In the last few years, many countries and regions have recognised that automated mobility can be one of the building blocks for creating a more sustainable transport system. Therefore, test and trial operation has been enabled through various national legal frameworks. However, the progressive transition to real-world operation is a challenging step for national, European and international institutions.
The importance of test frameworks for the evaluation of safety and reliability
The evolution of society – for example regarding technical, economical and legal aspects – is a continuous and dynamic process, which is always accompanied by certain risks. Technical developments, such as in automated driving systems, are by nature not covered by the existing legal frameworks and serve as a trigger for legal change.
However, legislation that allows new technical components, systems or functions are usually only put into effect, if the potential impact on society has been adequately studied. Often, new technologies must be tested in “real life” scenarios to assess their reliability and potential risks. Therefore, certain exemptions are required enable such testing.
Current test frameworks for automated mobility
In order for automated driving systems to become a “standardised” part of the transportation system and of our society in the future, it is necessary to test them on public roads. Such operational tests are important for defining the prerequisites and conditions for future regulations.
Within SHOW Deliverable 3.1, information on various approaches was collected, national specifics were identified and analysed. Through the direct participation of SHOW project partners from all involved EU countries, it was possible to create a comprehensive overview.
In recent years, many countries have implemented specific national regulatory frameworks for operational tests of automated driving systems, which all include different requirements and possibilities. In most cases, permits are granted on an individual basis and several authorities are involved in the process. Applicants usually have to convince the national authorities of the necessity and safety of the planned tests, depending on the individual case. Authorities are also part of the learning process and usually require regular reporting and exchange of information.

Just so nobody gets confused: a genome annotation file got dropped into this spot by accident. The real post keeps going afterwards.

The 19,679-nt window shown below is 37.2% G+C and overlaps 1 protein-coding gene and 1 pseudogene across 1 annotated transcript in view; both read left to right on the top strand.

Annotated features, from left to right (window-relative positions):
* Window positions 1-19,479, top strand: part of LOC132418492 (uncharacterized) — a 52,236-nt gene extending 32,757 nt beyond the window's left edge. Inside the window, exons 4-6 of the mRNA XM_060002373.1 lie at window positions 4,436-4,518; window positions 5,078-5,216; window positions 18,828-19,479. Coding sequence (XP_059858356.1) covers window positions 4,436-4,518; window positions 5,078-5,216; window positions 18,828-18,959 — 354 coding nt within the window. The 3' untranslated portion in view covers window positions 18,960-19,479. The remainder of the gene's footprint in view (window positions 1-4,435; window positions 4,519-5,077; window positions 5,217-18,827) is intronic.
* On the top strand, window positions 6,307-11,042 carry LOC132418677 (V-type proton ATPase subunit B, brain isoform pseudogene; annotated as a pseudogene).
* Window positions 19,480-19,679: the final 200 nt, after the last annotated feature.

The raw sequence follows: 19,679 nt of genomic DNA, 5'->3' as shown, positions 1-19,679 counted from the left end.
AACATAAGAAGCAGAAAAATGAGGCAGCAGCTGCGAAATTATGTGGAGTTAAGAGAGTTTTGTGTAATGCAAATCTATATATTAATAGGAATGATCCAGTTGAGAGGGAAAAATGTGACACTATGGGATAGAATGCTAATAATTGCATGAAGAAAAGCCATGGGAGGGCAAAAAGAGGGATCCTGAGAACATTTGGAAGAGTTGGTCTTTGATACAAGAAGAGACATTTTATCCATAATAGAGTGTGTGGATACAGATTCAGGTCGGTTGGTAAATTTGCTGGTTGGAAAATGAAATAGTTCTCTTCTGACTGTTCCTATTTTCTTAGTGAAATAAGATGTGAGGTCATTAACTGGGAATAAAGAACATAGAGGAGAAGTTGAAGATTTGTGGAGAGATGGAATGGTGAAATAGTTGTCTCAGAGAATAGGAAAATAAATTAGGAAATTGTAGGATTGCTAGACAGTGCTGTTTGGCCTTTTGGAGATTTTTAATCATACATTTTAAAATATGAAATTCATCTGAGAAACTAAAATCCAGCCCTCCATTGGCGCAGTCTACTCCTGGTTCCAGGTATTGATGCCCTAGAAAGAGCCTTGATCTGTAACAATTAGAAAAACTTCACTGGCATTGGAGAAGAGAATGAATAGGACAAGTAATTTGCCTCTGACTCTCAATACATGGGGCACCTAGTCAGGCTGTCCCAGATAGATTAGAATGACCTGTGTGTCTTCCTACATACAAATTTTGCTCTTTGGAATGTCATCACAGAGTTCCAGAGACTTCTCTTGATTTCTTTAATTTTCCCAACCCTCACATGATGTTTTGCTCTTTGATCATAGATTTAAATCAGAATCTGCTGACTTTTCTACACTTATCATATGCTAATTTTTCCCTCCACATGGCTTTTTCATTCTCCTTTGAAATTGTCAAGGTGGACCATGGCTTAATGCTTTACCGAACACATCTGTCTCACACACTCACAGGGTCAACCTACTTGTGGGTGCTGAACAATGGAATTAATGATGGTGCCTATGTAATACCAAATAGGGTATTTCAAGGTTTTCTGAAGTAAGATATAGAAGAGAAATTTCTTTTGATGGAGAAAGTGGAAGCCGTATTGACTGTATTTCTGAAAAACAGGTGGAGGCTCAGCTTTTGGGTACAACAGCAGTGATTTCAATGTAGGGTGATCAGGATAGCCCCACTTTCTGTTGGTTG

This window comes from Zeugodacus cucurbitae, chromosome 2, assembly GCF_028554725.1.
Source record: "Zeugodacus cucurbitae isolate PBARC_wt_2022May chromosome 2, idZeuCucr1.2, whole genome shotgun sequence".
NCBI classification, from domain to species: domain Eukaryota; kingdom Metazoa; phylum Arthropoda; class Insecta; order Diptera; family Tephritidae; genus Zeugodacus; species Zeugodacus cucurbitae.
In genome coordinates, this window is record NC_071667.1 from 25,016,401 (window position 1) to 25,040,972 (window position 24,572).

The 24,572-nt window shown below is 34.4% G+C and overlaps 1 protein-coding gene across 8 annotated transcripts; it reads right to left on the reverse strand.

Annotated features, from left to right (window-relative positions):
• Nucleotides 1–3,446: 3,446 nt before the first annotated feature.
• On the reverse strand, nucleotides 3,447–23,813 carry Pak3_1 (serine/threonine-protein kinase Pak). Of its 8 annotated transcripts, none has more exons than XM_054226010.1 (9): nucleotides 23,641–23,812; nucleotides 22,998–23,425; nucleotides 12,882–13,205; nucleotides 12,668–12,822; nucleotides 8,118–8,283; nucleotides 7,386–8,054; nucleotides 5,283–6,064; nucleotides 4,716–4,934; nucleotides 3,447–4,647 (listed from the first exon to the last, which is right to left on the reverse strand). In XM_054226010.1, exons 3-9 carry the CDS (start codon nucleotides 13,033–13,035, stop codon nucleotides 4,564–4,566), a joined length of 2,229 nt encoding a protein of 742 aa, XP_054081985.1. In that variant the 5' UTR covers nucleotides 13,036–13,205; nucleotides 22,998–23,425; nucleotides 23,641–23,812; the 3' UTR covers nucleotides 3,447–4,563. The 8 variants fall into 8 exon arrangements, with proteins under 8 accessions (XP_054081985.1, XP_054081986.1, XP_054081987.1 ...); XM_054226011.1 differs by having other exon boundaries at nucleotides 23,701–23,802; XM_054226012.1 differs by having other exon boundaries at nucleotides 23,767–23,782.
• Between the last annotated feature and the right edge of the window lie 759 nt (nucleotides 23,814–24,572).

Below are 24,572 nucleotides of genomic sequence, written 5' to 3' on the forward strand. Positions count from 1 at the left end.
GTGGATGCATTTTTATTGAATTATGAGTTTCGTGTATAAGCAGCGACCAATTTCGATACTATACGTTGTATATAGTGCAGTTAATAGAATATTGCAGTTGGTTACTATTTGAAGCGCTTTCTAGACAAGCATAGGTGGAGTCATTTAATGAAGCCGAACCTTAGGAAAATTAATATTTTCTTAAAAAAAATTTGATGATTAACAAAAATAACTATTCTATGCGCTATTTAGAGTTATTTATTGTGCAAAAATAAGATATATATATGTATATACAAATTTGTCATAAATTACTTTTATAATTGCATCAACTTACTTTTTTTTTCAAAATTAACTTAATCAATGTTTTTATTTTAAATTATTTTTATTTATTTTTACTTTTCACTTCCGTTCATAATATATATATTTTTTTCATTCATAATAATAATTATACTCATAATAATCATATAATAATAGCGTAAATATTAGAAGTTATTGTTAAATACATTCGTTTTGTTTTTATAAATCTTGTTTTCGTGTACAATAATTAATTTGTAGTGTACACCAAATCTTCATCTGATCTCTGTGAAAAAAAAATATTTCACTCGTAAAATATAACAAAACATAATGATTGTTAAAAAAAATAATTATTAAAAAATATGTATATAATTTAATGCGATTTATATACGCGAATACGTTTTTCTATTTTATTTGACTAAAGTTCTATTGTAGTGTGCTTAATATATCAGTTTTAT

The analysis of current national regulatory frameworks has also shown that some countries take a very individual, case-by-case approach in assessing test applications while few countries apply more standardised approaches. This include for example Sweden, where authorities conduct “site acceptance tests” according to predefined procedures.
More detailed information can be found in SHOW Deliverable 3.1: “Analysis report on legal, regulatory, institutional frameworks“.
The big challenge: from tests and trials to real-world operation
In the course of the development of motorised transport, several international agreements have been set up, mainly regarding traffic behaviour and traffic signs (Geneva & Vienna Convention). Important agreements on the approval of technical components of vehicles have been concluded within UNECE.
Historically, legislation for traffic and transport was usually based on a strict division of functional responsibilities (vehicle – infrastructure – driver behaviour). Automation is challenging this historical approach in many aspects. The well-established international organisations are well aware of the challenges of automation, but mainly work within their established fields of expertise. Nevertheless, higher levels of automation require a reorganisation of this historical approach. So far, there are no international organisations, capable of implementing holistic standards and rules for automated driving systems. A first step in the right direction are collaborations through research and innovation initiatives and other associations such as the CCAM Partnership.
Our way to future recommendations
SHOW aims to serve as a showcase for the operation of highly automated fleets in urban environments. A significant feature of such mobility services is that functional safety is required solely within a predefined operation area and that they are operated by experts.
From this perspective, it is essential to focus on recommendations for legal frameworks, which incorporate all aspects of such automated mobility services, rather than individual vehicle functions. This approach will enable the safe transition to real-world operation in predefined areas in the near future.
Additionally, new automated mobility services must be regulated in a way that wins the trust of all potential user groups. Only then, they have the potential to contribute to an overall more sustainable mobility system. To ensure that all perspectives can be included in the development of common recommendations, the currently ongoing SHOW Activity 3.3 includes an open-consultation process and dedicated taskforce meetings with stakeholders from local and regional level.
You can also contact Alexander Fürdös or Dominik Schallauer from AustriaTech at Alexander.Fuerdoes [at] austriatech.at or Dominik.Schallauer [at] austriatech.at.